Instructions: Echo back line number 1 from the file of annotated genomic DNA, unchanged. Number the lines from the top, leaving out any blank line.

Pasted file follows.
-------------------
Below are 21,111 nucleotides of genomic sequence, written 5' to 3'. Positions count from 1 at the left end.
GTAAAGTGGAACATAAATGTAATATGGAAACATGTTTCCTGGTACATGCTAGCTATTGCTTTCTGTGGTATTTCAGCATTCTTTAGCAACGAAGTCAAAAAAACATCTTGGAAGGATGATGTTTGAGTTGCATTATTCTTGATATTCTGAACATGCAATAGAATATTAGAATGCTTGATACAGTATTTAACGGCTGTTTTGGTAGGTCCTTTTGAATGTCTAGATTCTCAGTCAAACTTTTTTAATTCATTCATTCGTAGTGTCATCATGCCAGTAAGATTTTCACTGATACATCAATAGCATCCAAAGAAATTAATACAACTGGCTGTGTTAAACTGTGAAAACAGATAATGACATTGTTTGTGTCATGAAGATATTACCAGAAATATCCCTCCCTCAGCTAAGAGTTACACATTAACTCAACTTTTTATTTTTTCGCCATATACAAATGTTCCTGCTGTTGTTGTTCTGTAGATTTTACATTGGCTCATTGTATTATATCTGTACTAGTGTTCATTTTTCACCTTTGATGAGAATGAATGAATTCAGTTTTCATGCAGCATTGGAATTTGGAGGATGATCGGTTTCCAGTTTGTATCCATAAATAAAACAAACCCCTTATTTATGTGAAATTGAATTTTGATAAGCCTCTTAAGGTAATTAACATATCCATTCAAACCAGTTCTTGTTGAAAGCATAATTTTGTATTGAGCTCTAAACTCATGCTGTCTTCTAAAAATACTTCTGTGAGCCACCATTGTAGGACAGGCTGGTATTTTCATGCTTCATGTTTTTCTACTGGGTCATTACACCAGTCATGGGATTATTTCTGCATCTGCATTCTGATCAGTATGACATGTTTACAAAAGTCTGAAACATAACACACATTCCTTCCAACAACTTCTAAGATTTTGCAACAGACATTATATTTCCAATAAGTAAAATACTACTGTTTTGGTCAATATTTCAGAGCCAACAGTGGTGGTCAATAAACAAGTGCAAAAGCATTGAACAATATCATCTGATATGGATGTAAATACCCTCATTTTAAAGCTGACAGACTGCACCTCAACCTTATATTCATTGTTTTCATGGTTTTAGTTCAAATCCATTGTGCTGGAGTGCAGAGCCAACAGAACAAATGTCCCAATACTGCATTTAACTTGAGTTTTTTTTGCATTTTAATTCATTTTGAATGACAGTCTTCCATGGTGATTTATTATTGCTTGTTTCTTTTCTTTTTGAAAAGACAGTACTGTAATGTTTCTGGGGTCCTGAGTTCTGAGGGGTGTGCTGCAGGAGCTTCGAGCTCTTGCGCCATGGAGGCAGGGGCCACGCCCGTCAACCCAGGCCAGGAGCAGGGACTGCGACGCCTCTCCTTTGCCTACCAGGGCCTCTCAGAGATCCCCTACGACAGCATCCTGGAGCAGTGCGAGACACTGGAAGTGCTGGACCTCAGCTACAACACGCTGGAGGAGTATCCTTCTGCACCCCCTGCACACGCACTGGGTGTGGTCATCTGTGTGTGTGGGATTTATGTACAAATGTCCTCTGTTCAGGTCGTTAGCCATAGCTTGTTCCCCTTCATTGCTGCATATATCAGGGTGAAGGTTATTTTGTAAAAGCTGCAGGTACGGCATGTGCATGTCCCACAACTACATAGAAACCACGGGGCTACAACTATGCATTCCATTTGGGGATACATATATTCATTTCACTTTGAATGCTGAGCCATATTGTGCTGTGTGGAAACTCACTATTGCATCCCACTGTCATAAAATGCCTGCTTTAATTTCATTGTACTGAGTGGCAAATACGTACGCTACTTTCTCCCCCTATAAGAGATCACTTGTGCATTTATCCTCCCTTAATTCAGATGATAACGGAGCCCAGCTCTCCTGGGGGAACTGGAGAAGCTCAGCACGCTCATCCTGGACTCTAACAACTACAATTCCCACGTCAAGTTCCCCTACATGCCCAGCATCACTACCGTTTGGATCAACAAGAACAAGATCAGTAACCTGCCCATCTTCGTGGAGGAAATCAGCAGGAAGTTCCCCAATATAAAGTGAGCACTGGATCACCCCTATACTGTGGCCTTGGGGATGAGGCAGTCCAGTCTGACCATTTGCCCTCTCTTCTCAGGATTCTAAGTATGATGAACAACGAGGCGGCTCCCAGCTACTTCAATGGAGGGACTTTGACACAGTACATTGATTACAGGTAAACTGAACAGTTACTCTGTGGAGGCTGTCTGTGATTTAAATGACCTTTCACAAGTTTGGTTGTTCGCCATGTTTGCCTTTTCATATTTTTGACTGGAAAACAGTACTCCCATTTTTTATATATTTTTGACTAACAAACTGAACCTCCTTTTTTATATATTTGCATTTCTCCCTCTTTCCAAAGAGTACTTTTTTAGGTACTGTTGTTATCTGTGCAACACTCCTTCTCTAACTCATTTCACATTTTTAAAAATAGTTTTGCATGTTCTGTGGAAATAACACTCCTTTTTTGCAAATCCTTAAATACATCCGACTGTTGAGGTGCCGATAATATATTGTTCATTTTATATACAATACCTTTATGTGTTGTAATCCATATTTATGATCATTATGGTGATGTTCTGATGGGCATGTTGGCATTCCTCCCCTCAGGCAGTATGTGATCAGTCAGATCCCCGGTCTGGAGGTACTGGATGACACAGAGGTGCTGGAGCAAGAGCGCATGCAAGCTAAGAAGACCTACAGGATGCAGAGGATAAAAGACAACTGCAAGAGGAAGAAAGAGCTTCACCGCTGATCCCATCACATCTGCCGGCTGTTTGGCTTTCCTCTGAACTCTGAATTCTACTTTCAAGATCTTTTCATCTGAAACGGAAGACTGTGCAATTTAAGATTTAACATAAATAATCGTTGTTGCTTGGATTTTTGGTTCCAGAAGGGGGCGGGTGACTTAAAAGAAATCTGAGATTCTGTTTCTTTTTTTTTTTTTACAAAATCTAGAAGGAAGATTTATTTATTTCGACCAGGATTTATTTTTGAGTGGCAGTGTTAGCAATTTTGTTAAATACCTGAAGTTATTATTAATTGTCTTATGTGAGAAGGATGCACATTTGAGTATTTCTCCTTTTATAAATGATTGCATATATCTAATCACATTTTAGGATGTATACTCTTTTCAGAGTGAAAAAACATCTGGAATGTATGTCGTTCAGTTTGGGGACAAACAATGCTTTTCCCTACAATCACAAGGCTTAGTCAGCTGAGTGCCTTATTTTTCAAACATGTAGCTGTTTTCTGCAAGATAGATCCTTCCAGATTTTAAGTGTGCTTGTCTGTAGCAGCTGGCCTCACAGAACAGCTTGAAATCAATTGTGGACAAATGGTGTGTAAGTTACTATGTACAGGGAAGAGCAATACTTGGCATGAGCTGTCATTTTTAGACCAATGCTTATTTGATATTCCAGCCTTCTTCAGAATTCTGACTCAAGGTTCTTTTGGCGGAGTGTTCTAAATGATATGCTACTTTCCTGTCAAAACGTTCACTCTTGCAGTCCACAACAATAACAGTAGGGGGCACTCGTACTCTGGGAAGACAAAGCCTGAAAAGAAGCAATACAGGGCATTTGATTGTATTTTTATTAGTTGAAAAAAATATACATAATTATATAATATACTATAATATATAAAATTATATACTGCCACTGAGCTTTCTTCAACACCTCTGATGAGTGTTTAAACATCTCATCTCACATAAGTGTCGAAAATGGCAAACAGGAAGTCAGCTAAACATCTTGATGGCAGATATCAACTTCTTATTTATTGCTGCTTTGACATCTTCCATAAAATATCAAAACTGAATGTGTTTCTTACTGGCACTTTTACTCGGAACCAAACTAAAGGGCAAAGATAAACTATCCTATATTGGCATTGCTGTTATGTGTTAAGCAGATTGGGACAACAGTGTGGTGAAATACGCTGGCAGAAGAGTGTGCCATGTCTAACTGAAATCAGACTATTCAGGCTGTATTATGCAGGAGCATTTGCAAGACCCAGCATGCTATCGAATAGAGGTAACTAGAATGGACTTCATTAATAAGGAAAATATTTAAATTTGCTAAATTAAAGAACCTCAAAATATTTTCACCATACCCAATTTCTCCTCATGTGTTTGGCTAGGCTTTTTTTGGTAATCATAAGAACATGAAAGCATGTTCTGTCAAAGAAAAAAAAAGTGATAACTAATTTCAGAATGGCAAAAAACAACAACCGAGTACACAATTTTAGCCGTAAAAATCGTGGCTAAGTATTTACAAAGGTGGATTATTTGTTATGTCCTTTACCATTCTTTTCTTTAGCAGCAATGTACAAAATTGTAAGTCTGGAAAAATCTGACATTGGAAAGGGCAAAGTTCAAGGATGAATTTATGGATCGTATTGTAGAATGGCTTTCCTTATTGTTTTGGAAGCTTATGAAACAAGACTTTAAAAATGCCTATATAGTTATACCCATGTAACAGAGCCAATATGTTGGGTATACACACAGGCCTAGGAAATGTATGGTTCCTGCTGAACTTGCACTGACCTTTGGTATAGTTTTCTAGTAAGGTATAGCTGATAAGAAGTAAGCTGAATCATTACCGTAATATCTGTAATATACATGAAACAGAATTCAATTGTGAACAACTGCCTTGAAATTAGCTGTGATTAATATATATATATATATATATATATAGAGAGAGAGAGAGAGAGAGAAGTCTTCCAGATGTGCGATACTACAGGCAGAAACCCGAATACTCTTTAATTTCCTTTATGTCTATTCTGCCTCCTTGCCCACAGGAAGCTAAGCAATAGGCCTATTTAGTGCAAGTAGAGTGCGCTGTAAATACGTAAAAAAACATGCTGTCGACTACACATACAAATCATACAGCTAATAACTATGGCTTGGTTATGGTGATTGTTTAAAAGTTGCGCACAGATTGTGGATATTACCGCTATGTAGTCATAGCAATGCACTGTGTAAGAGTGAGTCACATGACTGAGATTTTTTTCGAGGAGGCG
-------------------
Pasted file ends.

Below are 21,111 nucleotides of genomic sequence, written 5' to 3'. Positions count from 1 at the left end.